What’s the First Thing You Ever Made, Paul Rucker?

I Made a Mess:

As a child, like most, I was curious. I was not afraid to try something different, or take chances. Even with limited resources, children will find ways to be creative.  One of the first things that I made used crayons melted on the living room’s gas heater. I would mix and combine big pools of color made from molten wax and pigment. When I think about it now, the fumes were probably toxic, and it was probably not smart to play around the gas heater.  On the other hand, I was really was proud of my discovery.

-Paul Rucker: Musician, composer, visual artist

This has been updated since it was first published.

4 Responses to “What’s the First Thing You Ever Made, Paul Rucker?”

scott schuldt says:

  1. August 18, 2011 at 9:18 pm

    I grew up in Minnesota on a block that might have had 15 kids about my age. We played outside, a lot. I miss snow more than anything. We built snow forts, dug tunnels and made snowmen if we didn’t have something better to make. My grandmother lived on a lake and the wind would build up a 12 foot high drift next to the house…it brought out the termite in us. A few years ago I was in New York City during a heavy snow of perfect “snowman” snow. I rolled a ball of snow in Central Park until I couldn’t push it anymore…it was 5 feet in diameter. It felt good. It seemed weird that everyone else wasn’t doing the same…don’t they know?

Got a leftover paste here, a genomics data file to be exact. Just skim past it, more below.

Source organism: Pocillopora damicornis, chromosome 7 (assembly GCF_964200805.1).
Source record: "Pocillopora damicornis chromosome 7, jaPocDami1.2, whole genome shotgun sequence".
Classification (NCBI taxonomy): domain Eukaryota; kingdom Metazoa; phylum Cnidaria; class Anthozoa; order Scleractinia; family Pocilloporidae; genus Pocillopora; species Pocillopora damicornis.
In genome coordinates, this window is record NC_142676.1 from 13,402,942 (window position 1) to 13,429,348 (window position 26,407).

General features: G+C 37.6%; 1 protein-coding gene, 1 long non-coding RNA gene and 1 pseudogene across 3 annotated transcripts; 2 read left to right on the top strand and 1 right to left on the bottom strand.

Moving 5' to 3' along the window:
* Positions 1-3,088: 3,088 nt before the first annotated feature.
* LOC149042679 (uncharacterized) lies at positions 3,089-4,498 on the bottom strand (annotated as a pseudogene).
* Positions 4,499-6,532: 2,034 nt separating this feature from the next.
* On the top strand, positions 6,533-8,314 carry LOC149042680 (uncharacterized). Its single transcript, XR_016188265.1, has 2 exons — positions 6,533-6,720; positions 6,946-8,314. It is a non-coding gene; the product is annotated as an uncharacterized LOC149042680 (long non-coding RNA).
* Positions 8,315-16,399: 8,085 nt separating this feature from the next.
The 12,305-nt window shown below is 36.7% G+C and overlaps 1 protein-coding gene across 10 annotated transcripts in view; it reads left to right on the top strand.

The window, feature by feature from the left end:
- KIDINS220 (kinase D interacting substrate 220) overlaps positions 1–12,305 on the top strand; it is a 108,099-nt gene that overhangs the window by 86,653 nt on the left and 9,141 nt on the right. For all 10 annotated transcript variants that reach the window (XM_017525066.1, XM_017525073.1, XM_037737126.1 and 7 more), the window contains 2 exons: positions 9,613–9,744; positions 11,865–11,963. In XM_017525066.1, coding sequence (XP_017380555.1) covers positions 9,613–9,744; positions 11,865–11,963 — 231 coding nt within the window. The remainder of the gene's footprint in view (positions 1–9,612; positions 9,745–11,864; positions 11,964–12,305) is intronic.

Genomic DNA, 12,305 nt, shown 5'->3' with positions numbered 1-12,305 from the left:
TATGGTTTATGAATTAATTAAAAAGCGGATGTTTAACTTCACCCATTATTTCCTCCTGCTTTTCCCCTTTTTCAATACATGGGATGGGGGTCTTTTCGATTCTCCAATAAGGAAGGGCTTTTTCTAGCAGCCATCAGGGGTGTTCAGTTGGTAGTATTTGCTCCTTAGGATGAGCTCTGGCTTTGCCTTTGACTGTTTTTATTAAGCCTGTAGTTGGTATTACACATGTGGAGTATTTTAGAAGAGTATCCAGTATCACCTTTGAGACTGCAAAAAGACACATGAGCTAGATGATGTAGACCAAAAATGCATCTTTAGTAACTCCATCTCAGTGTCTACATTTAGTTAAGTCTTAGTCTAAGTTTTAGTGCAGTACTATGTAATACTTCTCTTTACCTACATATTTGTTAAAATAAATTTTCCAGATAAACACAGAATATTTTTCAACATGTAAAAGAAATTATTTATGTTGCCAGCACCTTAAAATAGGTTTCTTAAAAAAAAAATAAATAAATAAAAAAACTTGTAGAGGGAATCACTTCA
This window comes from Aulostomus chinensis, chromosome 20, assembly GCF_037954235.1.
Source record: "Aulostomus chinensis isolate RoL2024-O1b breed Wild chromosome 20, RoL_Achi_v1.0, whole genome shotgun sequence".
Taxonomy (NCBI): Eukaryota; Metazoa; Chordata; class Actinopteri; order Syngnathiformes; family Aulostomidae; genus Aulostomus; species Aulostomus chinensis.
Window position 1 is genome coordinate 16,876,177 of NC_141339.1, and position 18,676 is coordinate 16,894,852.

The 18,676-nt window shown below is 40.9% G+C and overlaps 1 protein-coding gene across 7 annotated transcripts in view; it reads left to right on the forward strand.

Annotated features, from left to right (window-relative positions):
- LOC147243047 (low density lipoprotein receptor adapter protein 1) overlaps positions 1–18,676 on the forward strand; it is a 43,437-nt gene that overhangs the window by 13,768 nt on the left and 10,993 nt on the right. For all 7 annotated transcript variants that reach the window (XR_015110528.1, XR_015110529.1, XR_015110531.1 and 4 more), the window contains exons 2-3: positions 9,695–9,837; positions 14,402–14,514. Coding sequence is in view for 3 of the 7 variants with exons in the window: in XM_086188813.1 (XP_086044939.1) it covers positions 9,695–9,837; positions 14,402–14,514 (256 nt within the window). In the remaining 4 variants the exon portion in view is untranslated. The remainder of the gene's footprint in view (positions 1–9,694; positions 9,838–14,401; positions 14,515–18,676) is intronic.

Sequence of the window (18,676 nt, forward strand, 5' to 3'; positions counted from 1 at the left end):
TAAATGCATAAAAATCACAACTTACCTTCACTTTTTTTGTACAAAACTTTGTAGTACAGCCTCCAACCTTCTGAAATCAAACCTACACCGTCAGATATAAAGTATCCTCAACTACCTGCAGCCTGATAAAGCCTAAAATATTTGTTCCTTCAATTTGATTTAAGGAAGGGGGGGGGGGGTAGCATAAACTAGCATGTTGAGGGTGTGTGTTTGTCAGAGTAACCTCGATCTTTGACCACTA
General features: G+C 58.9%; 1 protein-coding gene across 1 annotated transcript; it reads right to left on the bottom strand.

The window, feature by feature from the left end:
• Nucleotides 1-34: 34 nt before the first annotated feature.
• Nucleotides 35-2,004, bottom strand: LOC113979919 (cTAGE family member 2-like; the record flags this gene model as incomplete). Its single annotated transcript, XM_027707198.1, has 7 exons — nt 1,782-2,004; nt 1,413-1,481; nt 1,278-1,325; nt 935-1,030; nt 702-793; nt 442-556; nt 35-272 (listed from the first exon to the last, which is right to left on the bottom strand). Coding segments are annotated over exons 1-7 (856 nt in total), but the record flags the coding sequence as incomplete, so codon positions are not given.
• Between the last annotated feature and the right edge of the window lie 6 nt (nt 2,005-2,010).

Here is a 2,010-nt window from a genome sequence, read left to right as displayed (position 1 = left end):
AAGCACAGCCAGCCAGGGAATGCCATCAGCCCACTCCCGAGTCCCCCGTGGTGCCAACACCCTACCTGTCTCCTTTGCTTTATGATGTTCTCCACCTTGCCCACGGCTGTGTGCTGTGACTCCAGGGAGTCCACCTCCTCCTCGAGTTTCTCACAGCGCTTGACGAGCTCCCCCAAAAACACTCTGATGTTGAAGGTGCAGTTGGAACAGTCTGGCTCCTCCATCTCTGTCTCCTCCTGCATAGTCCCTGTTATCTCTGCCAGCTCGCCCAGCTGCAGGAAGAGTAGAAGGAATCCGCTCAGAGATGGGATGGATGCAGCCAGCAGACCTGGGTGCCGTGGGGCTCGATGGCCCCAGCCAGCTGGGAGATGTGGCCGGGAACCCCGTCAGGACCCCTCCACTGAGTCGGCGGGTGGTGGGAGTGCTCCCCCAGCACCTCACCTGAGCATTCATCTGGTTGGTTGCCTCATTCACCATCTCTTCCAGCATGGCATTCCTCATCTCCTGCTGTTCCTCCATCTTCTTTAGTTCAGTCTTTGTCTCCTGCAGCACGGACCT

2. Jenifer Ward says:

    August 18, 2011 at 11:06 pm

    Scott, I grew up in Arkansas (where snow was rare, but then resulted in “snow ice cream’–until someone made us all askairt of the possibility that it was “radioactive”). I lived in Minnesota for 12 years as an adult, and often stood in my window lamenting all the things I would have made with that snow as a kid.


  3. Mary Burks says:

    August 31, 2011 at 4:31 pm

    Tents…tents…tents…growing up in the south we were always running around in the great outdoors, night and day. But in the “winter” months, all 2 of them, we played inside. I don’t remember tons of traditional art stuff being available, but we had lots of sheets, blankets, chairs and anything we could think of that would support cloth– and the tent construction took over the whole interior of the house. That is probably where my love affair with textiles as a maleable medium was first experienced. It was great fun. I need to go build a tent right now.